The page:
"KEVIN," AUDIENCE MEMBER: It's my understanding that at the end of the revolution, when it was payback time, the lives of people that supported the British were turned upside down and that included, I think, William Franklin, who is Benjamin Franklin's favorite son who was the governor of New Jersey. Can you speak a little bit about that, Jim, and what happened to him?

BECK: A really sad story, isn't it?

SRODES: Yes. It brings out a trait that is often masked by the jolly twinkling Franklin you see in docudramas. Benjamin Franklin was nobody to get crossways with. As a father, he was a very, very supportive and generous father as long as you did exactly what he wanted. William is illegitimate, born to a tavern wench, they think. His arrival prompts —

BECK: Does he get that on the business card? "Tavern Wench"?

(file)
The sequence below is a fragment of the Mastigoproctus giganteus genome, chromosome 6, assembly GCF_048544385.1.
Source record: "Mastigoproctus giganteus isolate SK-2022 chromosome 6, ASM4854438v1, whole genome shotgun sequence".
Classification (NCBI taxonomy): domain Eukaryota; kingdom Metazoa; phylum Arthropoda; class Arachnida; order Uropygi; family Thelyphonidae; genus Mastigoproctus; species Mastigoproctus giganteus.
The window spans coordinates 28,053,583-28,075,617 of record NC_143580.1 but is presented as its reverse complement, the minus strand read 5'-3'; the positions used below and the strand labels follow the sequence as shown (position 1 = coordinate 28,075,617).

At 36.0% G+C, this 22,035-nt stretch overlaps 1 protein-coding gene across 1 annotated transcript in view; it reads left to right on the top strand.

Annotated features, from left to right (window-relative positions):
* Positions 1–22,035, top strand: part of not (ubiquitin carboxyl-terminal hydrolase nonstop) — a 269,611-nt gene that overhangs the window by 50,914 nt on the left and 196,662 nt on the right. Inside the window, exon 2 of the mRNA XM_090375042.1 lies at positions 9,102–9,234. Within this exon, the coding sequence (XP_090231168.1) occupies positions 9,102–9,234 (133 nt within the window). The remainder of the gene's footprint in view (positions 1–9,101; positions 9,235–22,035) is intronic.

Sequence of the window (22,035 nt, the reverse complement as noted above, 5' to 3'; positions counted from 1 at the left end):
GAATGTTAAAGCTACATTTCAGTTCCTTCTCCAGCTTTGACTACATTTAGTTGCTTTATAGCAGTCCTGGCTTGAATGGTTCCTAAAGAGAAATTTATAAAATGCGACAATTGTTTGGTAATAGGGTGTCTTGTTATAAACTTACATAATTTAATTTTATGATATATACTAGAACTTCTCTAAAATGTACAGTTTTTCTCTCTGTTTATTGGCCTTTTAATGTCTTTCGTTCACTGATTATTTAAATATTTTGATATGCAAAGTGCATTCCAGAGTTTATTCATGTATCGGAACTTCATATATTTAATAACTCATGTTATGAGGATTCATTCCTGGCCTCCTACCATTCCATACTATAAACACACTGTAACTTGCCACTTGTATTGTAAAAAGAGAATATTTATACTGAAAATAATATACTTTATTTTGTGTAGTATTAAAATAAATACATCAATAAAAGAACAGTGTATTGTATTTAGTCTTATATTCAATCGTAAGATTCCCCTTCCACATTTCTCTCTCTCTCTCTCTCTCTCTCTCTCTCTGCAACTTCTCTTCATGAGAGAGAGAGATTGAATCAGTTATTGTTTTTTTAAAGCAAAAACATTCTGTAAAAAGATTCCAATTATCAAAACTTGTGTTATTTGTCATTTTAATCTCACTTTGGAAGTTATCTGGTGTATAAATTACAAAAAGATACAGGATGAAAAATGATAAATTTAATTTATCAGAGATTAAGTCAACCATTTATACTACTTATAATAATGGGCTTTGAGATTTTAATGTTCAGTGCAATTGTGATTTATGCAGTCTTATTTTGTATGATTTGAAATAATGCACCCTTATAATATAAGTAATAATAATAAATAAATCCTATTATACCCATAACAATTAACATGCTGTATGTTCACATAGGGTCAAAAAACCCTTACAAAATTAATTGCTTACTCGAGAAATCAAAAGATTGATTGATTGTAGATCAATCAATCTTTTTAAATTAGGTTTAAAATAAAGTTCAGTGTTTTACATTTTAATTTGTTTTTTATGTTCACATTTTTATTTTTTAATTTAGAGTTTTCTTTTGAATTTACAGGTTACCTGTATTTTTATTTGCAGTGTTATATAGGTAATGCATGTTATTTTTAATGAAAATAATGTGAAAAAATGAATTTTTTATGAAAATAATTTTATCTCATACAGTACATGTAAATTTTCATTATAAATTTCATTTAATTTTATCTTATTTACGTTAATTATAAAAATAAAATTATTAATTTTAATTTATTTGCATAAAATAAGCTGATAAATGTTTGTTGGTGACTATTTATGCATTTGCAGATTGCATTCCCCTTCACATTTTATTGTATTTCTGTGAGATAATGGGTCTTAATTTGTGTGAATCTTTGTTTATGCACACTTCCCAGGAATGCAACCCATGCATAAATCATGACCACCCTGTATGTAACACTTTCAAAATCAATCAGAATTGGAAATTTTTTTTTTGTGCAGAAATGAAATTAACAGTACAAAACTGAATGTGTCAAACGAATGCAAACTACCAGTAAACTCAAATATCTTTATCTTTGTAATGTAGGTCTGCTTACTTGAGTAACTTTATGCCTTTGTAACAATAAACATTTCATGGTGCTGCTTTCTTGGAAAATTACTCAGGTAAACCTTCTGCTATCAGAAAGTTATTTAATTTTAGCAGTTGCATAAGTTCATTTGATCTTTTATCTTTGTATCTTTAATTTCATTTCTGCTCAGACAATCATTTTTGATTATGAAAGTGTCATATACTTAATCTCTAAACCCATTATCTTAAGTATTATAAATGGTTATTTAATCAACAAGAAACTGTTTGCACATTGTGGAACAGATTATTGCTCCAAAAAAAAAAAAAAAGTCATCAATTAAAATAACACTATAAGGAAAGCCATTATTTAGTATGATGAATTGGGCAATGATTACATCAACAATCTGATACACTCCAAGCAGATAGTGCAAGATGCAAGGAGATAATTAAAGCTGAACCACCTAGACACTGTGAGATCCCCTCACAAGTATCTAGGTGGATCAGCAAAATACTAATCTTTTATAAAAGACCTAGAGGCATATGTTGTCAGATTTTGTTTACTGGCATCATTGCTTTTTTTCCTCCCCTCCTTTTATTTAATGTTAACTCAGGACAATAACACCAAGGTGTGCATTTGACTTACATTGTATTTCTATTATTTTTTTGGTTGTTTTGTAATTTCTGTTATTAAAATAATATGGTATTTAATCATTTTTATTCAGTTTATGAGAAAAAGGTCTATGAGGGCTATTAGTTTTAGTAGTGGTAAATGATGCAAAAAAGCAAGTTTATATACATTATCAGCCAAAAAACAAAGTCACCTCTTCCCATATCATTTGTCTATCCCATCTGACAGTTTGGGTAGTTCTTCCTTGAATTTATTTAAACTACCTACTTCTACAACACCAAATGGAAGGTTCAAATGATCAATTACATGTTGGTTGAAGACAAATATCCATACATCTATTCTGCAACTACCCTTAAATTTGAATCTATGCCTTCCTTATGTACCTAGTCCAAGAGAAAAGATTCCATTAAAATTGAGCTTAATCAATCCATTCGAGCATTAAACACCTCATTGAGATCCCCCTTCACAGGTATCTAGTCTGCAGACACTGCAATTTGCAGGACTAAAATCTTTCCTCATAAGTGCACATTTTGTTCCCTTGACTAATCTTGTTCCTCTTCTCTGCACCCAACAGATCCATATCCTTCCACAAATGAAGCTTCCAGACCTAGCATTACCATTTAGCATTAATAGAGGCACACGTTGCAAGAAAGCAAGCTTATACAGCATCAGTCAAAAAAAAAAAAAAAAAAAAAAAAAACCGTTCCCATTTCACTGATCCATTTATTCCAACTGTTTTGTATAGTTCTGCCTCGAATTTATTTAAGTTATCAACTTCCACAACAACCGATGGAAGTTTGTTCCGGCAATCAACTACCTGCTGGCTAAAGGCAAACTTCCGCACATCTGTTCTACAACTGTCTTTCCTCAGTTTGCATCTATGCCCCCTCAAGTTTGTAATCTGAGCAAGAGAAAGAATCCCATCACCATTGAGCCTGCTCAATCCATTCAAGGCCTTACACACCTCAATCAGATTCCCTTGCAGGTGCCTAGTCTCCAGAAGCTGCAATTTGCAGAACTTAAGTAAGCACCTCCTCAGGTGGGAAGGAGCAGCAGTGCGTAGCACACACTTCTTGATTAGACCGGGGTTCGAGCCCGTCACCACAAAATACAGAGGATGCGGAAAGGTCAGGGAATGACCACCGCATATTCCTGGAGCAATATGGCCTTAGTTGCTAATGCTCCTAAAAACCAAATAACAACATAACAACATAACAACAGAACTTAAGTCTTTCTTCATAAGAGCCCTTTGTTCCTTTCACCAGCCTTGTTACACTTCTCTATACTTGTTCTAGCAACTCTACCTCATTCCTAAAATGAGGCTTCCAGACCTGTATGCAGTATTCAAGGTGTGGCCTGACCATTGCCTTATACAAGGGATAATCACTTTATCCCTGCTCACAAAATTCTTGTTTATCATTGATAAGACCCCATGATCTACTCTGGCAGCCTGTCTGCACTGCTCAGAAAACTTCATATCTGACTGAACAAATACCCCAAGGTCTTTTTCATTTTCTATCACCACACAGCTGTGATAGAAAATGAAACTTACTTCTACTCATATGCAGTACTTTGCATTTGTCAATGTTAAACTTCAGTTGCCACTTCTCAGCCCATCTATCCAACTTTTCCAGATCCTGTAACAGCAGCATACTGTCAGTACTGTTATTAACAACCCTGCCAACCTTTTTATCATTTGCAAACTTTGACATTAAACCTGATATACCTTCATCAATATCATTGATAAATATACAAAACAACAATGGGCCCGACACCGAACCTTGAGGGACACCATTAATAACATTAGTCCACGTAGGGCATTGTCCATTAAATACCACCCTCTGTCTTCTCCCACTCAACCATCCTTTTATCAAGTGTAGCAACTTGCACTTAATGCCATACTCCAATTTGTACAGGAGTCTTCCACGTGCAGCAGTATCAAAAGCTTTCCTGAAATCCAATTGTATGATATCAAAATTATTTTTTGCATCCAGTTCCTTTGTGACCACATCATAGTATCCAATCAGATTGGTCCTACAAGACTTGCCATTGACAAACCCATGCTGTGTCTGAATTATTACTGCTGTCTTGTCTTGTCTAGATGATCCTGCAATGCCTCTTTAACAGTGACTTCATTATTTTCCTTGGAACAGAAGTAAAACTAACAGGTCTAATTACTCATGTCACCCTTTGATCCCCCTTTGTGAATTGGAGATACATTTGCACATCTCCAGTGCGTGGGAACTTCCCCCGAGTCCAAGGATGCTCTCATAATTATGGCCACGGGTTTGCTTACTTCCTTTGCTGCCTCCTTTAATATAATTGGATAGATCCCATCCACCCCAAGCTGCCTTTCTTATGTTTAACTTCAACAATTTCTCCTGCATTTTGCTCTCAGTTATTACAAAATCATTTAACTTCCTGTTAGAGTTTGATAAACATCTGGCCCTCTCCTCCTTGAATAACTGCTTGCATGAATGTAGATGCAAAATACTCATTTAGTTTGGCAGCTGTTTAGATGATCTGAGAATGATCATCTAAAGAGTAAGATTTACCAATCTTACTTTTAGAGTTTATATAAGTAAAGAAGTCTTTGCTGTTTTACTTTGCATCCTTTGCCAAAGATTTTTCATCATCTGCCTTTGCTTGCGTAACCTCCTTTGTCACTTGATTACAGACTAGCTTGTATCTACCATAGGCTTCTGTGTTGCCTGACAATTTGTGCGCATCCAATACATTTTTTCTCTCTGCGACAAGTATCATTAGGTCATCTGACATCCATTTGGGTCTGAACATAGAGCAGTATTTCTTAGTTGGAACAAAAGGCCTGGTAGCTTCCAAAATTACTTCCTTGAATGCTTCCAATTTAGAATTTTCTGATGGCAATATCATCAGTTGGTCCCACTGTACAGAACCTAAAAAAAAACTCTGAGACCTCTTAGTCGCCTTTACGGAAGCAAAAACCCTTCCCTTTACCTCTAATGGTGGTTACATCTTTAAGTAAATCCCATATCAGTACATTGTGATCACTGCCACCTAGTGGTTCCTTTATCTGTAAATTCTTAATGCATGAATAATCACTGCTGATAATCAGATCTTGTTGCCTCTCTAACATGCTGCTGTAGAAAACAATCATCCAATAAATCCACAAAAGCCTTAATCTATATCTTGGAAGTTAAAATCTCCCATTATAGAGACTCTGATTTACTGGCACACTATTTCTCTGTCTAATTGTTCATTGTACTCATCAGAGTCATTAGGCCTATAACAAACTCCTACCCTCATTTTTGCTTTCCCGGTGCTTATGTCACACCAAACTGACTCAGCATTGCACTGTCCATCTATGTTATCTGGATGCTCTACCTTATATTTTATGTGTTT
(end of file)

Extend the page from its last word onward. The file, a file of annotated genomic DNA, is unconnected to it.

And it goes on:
SRODES: Yes. It was a union job. And it prompts him to get married. And he — Debra, his wife, got tired of waiting for him while he was away on another trip, got married and that husband ran away. She couldn't get a divorce and couldn't prove her first husband was dead, so they married at common law. But it still got her a pew in the church.

So everybody is happy. He brings William in and she has to raise him. She wasn't pleased at that, but he got him tutored, took him to London, put him in law school, pushed him around. He got him honorary degrees. Married him off to a rich English woman and got him the governorship, as you said, of New Jersey.

And he was actually a pretty good governor. Come the revolution, Ben says, by the way, get over here. William says no, thank you, father, but I'm loyal to the king. It took an oath. Ben said you took a greater oath to me.

BECK: This is a really difficult time in Franklin's —